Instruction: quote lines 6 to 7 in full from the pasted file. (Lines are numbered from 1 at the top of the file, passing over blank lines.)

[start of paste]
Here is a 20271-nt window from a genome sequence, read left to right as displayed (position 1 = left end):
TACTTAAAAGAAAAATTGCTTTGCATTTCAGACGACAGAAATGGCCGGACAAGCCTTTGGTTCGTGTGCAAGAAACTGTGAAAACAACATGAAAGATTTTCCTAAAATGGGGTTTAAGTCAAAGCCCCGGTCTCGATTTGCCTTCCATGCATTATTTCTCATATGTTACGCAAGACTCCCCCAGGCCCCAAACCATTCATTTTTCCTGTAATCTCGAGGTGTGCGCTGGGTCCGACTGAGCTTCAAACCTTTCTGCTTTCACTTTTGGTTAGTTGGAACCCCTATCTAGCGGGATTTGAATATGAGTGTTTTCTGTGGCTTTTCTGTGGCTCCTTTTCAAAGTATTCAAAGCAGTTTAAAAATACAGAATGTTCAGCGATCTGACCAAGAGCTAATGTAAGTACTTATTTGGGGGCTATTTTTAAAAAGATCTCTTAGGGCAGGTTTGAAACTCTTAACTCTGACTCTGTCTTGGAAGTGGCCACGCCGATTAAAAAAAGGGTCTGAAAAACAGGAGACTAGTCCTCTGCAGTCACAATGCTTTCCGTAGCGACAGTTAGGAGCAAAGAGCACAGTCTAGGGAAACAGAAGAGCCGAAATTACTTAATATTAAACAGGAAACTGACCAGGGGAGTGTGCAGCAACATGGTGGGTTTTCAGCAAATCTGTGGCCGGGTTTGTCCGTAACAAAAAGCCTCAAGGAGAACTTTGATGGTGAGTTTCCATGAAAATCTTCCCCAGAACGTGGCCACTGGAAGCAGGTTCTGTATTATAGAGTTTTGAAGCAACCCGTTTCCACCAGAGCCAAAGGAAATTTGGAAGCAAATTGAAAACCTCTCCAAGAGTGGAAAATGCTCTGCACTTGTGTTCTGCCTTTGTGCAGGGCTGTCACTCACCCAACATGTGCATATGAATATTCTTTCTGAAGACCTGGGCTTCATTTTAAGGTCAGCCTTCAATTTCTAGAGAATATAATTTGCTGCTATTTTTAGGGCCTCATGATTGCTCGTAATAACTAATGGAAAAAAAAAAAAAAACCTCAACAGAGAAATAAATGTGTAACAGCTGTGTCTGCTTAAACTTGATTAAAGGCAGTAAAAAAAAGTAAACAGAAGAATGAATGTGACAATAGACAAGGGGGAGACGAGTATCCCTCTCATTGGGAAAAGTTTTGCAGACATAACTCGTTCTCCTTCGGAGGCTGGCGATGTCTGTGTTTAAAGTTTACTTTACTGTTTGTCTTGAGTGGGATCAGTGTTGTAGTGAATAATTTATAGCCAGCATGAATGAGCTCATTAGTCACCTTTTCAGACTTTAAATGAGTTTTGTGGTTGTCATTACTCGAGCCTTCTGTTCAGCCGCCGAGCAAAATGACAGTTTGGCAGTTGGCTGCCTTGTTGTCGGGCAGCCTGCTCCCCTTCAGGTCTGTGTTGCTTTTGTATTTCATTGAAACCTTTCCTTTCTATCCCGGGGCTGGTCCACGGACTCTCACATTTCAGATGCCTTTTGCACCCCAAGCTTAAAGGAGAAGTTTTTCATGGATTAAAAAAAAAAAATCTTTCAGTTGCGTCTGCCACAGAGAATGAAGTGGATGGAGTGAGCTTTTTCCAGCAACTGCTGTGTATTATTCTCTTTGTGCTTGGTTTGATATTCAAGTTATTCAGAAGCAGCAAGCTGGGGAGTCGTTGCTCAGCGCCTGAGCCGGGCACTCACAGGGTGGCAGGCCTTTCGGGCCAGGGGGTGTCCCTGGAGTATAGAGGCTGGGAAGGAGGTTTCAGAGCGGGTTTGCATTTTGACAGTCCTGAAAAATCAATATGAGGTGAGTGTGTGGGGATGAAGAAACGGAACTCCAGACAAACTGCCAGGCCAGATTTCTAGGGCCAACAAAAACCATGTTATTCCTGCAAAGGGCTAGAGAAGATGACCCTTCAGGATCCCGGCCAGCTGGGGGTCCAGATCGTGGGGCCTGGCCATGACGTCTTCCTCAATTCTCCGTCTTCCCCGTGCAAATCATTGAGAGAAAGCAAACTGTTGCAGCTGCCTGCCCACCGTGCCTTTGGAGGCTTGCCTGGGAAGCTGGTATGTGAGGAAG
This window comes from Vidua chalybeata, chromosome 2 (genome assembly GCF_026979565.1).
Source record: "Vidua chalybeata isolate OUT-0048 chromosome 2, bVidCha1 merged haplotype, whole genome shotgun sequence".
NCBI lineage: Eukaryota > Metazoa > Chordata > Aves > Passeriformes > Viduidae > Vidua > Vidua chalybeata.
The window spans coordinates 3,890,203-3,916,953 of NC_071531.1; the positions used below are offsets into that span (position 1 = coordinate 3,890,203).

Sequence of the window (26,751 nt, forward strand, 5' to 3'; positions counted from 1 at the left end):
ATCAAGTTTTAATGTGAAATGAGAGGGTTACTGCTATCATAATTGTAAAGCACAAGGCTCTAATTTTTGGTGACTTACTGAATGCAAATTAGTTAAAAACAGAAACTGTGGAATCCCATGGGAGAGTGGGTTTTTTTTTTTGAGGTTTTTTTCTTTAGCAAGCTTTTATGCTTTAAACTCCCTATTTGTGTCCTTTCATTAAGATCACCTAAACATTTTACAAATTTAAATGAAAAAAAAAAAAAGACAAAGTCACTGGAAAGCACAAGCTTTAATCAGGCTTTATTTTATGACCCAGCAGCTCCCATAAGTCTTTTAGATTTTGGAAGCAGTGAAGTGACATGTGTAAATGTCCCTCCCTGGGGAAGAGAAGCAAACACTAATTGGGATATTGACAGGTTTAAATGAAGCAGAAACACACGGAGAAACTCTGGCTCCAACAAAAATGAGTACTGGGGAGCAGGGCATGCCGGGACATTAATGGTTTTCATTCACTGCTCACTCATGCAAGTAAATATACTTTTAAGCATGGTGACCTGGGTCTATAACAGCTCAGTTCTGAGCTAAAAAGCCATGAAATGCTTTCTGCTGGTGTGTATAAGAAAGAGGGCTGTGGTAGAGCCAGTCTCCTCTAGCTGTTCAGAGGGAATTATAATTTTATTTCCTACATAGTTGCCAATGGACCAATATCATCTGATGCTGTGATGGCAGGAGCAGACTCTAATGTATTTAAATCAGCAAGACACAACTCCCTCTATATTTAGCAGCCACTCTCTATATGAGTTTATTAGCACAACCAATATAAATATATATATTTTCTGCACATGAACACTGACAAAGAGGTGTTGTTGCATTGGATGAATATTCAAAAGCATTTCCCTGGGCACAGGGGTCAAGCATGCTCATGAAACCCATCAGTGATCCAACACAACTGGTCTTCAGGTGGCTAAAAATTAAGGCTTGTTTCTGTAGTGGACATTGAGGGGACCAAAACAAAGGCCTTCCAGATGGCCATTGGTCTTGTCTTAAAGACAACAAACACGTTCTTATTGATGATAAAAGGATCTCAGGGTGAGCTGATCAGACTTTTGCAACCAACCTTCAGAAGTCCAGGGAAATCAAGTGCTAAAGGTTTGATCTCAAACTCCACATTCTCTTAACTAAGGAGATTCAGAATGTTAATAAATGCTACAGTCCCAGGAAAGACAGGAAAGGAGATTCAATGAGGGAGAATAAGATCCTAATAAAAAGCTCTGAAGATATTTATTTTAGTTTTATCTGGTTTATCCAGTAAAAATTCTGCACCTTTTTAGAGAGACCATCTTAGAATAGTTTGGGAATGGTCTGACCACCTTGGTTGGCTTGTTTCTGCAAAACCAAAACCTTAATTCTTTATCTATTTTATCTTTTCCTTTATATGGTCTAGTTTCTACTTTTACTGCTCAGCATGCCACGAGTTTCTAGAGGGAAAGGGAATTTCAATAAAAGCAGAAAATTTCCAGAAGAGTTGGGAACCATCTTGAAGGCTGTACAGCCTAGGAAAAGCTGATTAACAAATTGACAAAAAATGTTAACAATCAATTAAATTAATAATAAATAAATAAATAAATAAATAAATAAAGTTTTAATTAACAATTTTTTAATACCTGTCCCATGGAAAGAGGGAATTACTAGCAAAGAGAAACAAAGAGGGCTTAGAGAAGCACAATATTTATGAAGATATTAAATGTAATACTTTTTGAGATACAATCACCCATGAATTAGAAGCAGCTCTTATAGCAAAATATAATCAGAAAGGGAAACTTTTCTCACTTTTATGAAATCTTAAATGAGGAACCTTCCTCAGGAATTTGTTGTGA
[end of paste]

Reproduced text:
The window spans coordinates 3,890,203-3,916,953 of NC_071531.1; the positions used below are offsets into that span (position 1 = coordinate 3,890,203).

Sequence of the window (26,751 nt, forward strand, 5' to 3'; positions counted from 1 at the left end):